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On day three of the “Norwich Expedition” (Wednesday), I awoke early to another beautiful sunny but cool morning, and ate a breakfast of raw granola while studying the new map I had been gifted by the fickle gods of exploration and comparing it with the notes I had from ROC.
Today I would head out as planned on the Miner’s Trail east as far as I could go, seeking out what ruins might lay at the foot of Norwich Hill. Supposedly there was quite a stock of them, however the edge of my new map cut off most of that trail. I laced up the boots again, loaded food and spare clothes in my frame pack, and hit the trail for the day. As I set out, I crossed the Front Run Creek and filled up with water there.
On my map the first thing along the eastern way of Miner’s Trail past where I had already been was what's marked as a “rock slide”…at the top of which was a cluster of mines. This would be my first target of the day, since at the foot of the slope below it was a cluster of ruins that were once connected to the mines up top by a tramway, or so said the map’s legend, which dates the period captured by it to around 1865. Also I noticed that the side trail leading to the cemetery not only included a graveyard, but there had been a “catholic church” there too. Now, I checked out the cemetery pretty good on Monday; I didn’t remember seeing any church ruins…. Maybe if I got the chance I would head back over there and take a better look around, but it was a mile out of my way, over rather mushy mosquito-infested ground.
I hiked east on Miner’s for maybe a half hour, then on my left through the forest canopy the snippets of visibility that I got of the cliffs towering above showed me another tailings pile fanning down the mountainside. This I deemed would be my first adventure of the day and I was raring to go for a climb, but I had not seen any sign of ruins to my right on the lower side of the trail as the map indicated, despite my vigilant scanning of the tangled foliage and moss-carpeted boulders within. At first I kept my pack on as I ascended the lower tailings, since this pile seemed a little tighter-knit; being older and more overgrown, it was held together a little better and less prone to slippage. Also the rocks at the bottom were of a bigger size. Once I hit the bottom edge of the finer tailings I opted it was definitely wiser to leave the pack here and continue upward unencumbered.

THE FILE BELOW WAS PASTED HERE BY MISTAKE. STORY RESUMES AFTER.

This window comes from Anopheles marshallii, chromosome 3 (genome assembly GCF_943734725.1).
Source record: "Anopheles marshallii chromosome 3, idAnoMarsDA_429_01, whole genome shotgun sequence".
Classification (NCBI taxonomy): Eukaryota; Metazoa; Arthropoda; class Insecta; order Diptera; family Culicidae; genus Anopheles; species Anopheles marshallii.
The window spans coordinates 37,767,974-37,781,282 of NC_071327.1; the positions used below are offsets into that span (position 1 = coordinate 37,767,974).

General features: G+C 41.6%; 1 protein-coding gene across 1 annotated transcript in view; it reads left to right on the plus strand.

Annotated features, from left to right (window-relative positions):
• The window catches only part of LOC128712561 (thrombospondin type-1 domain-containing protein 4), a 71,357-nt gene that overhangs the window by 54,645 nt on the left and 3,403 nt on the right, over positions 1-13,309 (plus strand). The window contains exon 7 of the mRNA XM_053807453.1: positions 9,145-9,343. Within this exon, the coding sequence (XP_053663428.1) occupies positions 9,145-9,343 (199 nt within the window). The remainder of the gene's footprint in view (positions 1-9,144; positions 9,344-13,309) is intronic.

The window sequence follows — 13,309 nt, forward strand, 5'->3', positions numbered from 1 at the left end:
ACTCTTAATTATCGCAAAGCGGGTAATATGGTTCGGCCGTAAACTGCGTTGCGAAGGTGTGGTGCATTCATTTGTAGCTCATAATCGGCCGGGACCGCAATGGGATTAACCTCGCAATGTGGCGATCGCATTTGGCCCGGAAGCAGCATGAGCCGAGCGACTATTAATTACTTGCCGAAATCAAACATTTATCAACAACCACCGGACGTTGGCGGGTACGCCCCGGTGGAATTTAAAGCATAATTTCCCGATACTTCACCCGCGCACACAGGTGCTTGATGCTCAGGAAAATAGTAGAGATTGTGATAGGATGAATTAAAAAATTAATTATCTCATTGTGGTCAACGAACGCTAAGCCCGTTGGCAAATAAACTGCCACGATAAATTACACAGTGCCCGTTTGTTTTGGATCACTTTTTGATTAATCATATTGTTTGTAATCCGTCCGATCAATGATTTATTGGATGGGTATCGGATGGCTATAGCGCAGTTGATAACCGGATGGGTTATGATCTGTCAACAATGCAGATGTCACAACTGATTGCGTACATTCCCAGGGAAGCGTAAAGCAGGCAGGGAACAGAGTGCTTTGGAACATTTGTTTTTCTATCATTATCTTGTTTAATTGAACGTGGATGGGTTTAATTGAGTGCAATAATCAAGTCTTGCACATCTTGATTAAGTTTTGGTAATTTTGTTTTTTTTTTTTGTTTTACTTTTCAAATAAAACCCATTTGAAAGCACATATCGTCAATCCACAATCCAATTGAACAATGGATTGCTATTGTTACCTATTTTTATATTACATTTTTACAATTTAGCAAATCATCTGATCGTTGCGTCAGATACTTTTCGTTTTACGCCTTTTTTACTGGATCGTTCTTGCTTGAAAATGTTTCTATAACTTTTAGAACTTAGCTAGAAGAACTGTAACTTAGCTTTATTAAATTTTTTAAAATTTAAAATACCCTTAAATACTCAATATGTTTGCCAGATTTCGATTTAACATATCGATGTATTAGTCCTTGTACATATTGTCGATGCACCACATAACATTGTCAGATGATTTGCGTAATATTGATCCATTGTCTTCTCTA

From here on up it was much the same as the ascent last night, using small growth, shrubs, and trees to grab and pull my way up through the impossible spots, and take breaks every so often. By the time 30 minutes had passed, I had begun to get up to the foot of the vertical rocks again.
After a good long rest I started once again to plot out the easiest course up from where I was. I can’t convey how difficult this was at times. It was interesting teaching myself how to rock climb all over again; had I known this was what I’d be doing on this trip I’d’ve maybe practiced a bit beforehand. It took about another 45 minutes to climb, and in a couple spots I had stuff pull out on me. Luckily I was being cautious and didn’t put too much trust in any one hand or foot hold. I actually found a few eyries where either eagles or hawks had nested (I could tell by all the turds piled up in them).
At long last, clawing my way up over the edge I reached the top and almost instantly was confronted by a mineshaft cordoned off with barbwire. It was tagged as Windsor #3: